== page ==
Thursday, March 18, 2010

There had to be substitutes for the real thing.

The Mount Fuji is an easily recognizable volcano mountain, and its shape is recognized by people in Japan.

The other day I went to a restaurant in Sapporo, the northern capital of Hokkaido, and discovered a wooden engraving of the famous mountain. Even a very simplistic representation of the mountain outline can suggest the rich cultural connotations surrounding the now dormant volcano.

In many places, a mock-up of mount Fuji would be made to worship its image. In the rural town where I was brought up, there was an artificial mount Fuji, on top of which one could find a stone monument. In the old days it was difficult for people to travel, and there had to be substitutes for the real thing.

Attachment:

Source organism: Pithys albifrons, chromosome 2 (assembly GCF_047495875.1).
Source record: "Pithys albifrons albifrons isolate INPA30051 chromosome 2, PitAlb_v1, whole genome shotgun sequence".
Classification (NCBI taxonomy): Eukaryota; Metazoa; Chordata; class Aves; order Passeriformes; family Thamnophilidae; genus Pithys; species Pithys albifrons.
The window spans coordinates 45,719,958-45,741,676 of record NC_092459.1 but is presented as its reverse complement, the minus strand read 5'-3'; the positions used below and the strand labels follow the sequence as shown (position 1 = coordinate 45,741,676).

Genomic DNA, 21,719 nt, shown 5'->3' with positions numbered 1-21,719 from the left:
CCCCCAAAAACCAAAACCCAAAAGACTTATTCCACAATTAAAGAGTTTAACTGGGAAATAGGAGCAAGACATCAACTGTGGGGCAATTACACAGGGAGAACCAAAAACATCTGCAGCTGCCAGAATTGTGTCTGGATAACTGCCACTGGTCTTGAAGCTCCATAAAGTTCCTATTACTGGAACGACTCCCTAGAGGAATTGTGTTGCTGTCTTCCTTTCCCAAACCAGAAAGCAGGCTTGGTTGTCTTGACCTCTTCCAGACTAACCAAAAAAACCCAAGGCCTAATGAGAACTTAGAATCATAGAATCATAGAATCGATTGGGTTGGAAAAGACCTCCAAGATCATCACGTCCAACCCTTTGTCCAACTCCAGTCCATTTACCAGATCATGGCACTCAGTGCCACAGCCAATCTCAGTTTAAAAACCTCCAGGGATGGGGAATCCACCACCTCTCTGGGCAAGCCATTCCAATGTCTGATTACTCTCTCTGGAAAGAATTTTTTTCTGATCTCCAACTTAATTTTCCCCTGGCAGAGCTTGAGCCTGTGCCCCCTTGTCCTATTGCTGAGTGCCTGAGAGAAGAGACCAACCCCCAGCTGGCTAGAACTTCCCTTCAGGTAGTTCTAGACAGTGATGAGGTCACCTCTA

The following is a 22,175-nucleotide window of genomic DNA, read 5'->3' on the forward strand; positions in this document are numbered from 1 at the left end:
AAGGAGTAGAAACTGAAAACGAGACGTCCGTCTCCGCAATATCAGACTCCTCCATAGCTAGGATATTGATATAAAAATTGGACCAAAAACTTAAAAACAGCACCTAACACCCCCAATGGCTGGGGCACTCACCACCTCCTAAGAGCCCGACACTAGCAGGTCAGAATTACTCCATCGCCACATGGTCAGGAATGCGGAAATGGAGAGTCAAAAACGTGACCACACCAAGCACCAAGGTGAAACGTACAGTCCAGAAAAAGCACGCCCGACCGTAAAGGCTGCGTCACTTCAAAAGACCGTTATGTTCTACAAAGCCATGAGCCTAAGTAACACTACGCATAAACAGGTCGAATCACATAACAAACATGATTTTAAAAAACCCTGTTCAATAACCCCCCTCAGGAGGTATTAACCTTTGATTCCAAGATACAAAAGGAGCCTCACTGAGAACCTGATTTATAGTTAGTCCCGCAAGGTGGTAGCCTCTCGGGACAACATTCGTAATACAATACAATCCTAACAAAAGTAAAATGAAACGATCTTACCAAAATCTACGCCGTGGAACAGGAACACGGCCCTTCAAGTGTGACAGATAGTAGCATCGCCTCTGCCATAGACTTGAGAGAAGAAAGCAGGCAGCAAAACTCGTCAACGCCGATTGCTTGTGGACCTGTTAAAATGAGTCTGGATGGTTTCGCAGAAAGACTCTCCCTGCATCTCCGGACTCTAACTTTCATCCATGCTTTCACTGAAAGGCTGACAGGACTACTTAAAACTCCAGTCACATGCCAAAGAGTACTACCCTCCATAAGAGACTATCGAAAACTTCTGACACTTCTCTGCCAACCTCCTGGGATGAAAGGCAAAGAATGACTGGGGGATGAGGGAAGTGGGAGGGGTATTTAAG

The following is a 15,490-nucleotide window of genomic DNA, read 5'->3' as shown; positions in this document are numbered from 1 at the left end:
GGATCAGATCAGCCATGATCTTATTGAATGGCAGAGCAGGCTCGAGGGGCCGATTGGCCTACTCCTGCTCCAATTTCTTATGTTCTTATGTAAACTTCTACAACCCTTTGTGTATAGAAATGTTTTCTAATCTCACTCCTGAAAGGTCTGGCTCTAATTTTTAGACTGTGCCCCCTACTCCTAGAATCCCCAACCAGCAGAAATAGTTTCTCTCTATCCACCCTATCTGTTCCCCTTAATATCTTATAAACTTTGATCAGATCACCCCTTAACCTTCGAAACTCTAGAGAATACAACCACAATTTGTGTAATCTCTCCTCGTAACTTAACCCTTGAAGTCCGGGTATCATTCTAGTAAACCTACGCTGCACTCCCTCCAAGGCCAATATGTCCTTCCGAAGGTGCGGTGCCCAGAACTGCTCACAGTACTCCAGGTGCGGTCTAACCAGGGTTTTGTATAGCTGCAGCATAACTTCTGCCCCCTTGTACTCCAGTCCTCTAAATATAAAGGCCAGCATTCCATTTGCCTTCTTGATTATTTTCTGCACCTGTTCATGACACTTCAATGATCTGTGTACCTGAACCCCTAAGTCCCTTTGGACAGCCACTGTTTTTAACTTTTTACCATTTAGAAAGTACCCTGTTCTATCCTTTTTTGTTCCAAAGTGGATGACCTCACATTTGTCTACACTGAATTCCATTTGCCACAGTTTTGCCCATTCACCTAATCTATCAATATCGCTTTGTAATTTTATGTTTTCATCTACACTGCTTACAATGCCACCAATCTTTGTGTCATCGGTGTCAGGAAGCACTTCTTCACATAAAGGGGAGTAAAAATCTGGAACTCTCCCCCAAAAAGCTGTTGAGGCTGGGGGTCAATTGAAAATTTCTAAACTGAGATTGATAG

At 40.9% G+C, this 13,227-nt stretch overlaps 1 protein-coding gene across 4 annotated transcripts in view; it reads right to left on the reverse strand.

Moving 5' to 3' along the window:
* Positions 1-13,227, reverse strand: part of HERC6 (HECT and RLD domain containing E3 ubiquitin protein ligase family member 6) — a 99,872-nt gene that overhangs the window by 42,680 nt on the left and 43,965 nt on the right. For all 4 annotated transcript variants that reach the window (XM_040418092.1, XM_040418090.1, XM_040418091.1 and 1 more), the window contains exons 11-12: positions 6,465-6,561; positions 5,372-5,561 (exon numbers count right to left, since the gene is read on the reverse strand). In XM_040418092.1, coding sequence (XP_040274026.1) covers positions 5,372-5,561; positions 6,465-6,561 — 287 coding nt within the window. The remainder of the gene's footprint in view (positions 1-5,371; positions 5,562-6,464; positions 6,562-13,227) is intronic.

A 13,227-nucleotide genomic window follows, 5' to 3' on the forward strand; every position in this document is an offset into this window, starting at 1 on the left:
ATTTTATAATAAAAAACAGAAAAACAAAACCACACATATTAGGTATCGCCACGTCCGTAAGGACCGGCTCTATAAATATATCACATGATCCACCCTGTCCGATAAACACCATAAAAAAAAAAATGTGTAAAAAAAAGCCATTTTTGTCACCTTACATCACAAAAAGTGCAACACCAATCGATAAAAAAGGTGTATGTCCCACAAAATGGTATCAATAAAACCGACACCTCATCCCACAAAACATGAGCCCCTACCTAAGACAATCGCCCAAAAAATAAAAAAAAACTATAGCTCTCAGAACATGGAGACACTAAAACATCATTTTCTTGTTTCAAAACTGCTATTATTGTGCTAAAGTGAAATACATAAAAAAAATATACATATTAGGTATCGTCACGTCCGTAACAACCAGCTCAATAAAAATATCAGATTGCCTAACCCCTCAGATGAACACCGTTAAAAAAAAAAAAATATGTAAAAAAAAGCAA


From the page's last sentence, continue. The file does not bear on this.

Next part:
Anonymous said...

I am currently in East Asia for ten days and am experiencing a completely different world, both externally and internally. Oh how I miss Mount Fuji, and what it used to represent, both externally and internally...

Yuzu said...

I have not recognized that there had to be substitutes for the real thing clearly. It makes me that I want to live more earnestly. It makes me painful a little , but
I want live more specially. Thank you very much,Mr.Mogi.